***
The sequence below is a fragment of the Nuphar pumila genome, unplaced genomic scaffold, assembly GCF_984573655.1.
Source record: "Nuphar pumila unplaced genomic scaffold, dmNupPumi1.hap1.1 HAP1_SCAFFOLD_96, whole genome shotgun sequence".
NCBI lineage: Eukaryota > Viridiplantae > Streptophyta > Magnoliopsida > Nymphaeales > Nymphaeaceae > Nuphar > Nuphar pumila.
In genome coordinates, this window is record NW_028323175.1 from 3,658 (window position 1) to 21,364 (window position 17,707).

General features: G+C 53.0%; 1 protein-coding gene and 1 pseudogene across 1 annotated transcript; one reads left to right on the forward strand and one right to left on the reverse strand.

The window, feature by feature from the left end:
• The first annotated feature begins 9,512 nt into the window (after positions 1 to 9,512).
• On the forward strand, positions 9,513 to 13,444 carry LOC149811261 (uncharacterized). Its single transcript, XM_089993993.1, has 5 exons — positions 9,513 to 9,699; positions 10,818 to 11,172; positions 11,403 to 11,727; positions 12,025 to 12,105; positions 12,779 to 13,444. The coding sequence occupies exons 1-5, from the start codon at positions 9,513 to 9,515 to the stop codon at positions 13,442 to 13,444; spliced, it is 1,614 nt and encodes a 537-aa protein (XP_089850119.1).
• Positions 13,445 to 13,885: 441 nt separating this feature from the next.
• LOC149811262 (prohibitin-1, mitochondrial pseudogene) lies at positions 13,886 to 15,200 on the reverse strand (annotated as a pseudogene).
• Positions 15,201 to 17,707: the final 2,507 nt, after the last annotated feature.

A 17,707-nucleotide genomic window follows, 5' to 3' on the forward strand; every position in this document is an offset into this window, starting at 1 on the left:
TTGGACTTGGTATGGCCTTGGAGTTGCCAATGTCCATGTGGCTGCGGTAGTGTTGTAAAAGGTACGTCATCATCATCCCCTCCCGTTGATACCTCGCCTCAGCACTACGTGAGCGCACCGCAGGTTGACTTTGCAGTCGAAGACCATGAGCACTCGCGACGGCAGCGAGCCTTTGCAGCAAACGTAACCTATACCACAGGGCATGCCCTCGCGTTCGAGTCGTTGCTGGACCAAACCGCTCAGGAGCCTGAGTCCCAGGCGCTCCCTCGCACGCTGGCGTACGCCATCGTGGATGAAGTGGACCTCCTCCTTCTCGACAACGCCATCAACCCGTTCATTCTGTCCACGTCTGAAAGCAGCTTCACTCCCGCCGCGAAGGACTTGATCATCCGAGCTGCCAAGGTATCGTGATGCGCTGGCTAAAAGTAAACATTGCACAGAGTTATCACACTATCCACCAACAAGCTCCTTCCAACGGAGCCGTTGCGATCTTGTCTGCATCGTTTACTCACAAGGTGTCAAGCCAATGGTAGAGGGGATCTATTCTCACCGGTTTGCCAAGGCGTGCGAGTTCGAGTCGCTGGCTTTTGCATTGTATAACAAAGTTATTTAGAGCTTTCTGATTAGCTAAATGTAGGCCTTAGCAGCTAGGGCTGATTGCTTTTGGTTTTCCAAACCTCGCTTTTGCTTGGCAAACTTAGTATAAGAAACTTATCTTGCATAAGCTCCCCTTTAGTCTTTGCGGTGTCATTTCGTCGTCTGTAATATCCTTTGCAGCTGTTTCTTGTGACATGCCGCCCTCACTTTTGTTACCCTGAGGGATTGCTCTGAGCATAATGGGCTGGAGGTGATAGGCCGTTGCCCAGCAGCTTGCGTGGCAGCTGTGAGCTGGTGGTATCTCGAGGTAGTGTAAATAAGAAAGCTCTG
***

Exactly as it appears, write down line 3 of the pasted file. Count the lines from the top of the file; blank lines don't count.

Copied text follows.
NCBI lineage: Eukaryota > Viridiplantae > Streptophyta > Magnoliopsida > Nymphaeales > Nymphaeaceae > Nuphar > Nuphar pumila.